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Allentown Morning Call
Puerto Ricans More Americanized Than Some Allentonians Realize
by David Vaida
August 25, 2000
On August 20, I returned to Allentown from Puerto Rico after a two- week vacation. On that same day, an article appeared in the Sunday Morning Call concerning an "assimilation debate" sparked by this year's Puerto Rican Day Parade in Allentown. I found this coincidence ironic, because I have witnessed with my own eyes the Americanization of Puerto Rico .
I lived on the Island of Enchantment for most of the first 18 years of my life, and have returned to visit every one of the next 27. Puerto Rico is a bilingual country, with English spoken everywhere, including remote locations in the central mountain region.
The current governor is pro- statehood and at least 45 percent of the population want a permanent union with the United States right now, notwithstanding the fact that Commonwealth status has provided Puerto Ricans the highest standard of living in Latin America. If forced to choose between statehood and independence, it is estimated that 80 percent would go for statehood .
American tourism is the single greatest source of income, even though mainland pharmaceutical companies and high-tech ventures have made substantial economic contributions. U.S. retailers, such as Sears, have seen their local stores break all previous sales records, with the Penneys in Plaza Las Americas, the best known mall in Puerto Rico , having the highest sales per square foot in the world.
There isn't one corner of Puerto Rico where McDonald's. Burger King, Kentucky Fried Chicken, The Gap, Sears, Penneys, Citibank, Shearson Lehmann, and every other major corporate player in America hasn't made its presence felt.
The American takeover, however, does not end with consumer goods and financial services. Cable television, as well as satellite TV, is available to anyone who will pay for it. The major networks, along with CNN and the premium channels, are watched by a substantial portion of the population. Hollywood movies arrive one week after they open stateside. They are shown in English, occasionally with subtitles.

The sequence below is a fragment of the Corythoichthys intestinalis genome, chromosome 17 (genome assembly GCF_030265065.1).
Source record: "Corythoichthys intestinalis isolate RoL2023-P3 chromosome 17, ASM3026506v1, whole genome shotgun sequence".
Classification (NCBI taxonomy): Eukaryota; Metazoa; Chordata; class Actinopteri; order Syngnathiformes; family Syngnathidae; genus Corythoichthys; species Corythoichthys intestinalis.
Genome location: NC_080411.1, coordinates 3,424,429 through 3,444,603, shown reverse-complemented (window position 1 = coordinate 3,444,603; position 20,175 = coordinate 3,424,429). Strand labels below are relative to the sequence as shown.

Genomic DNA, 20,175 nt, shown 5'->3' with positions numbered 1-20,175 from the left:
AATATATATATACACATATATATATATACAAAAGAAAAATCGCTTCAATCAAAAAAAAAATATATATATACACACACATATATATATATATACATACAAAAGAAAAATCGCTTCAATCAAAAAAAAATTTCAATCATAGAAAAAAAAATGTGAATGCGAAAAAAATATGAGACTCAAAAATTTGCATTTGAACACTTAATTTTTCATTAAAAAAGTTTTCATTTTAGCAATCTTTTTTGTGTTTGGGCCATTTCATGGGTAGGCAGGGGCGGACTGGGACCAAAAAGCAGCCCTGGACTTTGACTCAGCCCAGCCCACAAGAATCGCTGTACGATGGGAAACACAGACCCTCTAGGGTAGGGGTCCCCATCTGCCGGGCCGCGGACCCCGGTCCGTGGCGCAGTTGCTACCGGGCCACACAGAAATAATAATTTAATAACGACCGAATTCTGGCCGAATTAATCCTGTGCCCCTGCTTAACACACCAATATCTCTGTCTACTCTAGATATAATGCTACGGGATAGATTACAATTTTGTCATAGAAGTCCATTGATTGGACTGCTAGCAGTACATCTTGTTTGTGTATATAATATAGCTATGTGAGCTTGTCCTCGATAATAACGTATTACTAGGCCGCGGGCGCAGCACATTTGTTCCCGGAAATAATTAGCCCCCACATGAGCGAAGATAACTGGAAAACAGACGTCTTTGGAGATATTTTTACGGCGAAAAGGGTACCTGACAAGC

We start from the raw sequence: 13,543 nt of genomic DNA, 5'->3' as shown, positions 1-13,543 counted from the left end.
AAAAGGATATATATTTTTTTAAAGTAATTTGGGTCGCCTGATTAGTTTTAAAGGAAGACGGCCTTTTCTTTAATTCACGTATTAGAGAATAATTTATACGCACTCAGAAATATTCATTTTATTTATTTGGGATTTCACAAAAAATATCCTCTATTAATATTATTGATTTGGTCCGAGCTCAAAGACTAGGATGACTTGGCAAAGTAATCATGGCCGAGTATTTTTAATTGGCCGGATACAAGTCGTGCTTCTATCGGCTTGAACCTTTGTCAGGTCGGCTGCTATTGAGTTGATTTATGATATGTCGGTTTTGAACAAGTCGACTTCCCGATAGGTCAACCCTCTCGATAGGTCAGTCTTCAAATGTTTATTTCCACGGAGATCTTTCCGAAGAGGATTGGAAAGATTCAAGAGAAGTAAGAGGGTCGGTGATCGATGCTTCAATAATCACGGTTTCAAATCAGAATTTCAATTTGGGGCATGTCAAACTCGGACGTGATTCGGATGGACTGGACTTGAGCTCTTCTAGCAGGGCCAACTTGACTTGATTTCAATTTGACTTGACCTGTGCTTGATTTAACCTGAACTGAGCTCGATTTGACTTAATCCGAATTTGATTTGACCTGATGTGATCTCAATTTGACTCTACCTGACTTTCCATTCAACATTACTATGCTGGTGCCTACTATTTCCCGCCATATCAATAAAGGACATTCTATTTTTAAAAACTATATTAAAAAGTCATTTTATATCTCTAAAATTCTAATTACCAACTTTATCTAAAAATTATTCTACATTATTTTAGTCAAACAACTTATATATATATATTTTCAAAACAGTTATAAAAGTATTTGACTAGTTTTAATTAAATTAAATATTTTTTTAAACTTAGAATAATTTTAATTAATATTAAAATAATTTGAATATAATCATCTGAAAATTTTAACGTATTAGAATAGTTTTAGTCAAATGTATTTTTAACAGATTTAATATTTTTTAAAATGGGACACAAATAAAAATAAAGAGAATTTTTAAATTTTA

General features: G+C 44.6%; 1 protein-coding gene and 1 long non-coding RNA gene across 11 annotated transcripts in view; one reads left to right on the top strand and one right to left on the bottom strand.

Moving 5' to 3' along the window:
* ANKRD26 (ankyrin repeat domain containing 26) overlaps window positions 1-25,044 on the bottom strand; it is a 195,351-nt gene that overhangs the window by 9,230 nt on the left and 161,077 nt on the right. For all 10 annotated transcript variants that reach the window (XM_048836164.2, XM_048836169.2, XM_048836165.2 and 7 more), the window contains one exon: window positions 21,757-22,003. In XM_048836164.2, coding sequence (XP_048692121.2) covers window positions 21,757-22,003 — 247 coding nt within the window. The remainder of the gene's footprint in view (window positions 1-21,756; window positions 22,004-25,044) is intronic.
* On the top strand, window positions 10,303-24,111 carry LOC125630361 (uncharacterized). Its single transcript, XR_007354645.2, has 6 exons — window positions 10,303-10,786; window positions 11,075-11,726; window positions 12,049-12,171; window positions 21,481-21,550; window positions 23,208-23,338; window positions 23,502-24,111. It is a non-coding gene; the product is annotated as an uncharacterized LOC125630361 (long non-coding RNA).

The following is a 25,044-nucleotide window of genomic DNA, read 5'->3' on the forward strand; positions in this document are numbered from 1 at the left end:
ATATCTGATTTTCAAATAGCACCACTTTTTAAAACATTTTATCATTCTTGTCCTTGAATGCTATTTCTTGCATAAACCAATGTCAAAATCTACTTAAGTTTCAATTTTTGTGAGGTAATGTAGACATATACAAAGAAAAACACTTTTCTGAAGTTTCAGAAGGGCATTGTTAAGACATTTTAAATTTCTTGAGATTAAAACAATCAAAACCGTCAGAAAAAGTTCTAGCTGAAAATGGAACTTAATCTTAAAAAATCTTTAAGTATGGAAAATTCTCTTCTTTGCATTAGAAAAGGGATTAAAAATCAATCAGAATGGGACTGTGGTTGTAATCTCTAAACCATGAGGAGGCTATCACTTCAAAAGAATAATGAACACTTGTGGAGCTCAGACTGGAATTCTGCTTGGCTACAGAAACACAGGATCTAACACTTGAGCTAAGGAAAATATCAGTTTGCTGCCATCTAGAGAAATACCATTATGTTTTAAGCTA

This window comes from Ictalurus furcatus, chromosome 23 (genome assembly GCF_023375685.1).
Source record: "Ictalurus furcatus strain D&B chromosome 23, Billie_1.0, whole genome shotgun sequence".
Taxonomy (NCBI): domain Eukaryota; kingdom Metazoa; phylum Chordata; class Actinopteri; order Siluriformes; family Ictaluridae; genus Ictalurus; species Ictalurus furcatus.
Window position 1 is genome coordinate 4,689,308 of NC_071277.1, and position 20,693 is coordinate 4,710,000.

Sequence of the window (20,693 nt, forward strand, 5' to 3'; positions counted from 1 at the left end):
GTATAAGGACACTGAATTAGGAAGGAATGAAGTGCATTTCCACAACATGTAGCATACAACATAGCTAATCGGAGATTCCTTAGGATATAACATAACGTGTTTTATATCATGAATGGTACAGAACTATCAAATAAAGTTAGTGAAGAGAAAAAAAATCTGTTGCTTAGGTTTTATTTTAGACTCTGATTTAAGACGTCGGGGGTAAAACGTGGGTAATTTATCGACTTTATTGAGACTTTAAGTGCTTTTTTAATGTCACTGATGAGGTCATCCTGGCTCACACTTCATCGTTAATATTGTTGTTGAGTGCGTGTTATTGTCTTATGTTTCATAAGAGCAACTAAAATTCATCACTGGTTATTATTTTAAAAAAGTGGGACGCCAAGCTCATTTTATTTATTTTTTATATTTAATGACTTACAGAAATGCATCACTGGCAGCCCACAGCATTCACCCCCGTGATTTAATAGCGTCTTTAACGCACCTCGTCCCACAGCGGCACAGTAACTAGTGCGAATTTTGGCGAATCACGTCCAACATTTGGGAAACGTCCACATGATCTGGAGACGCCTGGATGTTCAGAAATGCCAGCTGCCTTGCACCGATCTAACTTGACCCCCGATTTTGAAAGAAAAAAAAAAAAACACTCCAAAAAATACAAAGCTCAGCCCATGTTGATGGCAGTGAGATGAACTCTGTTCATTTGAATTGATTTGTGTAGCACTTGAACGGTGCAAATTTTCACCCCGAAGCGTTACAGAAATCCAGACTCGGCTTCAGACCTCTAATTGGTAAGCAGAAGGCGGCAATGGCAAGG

The San Juan Star, an English daily, is one of the three leading newspapers; WOSO, an English-only radio station, is a leader in that field; and rock-influenced Latin music is the rage.
Under these circumstances, talk of lack of "assimilation" by the Puerto Rican community is nothing but cover for more sinister feelings and motives. It is simply a fact that the overwhelming majority of the Latino community of the Lehigh Valley is a hard- working, law-abiding group that only asks for an occasional display of ethnic pride.
The whole point of a parade is to show symbols, colors and clothing that make the participants different. This difference, of course, is subsumed within the larger American culture and society during the rest of the year. To argue that the one day Puerto Rican colors are displayed shows lack of "assimilation" is, to put it mildly, ridiculous.
Finally, the minor disorderly conduct during the parade was dealt with by the police, whose job it is to maintain order. Whatever overtime accrued was paid, at least in part, by the very parade participants through the taxation of the property where they live.
To suggest that between 6,000 and 8,000 law abiding citizens cannot march and show their ethnic pride because a few over- exuberant youths may throw water balloons and squeal their tires is such an absurd position that it cannot mask what is really going on here.
The fear of Latinos making an ever-increasing percentage of the population, with political power not far behind, is at the root of the racist, knee-jerk reaction to the Puerto Rican Day Parade.
I will not belabor the obvious by pointing out that more Puerto Ricans on our streets means a change in the status quo. But to those who suggest that these same Puerto Ricansare not clean, or disrespect the flag, or are on welfare, or do not care about disturbing their neighbors, or criticize their look, speech, demeanor and attitude; or if these critics insinuate that they are not law-abiding or patriotic; I say that it has all been heard before in other times with other groups -- and used as an excuse to keep them down.
I trust that this time such a ploy will not work.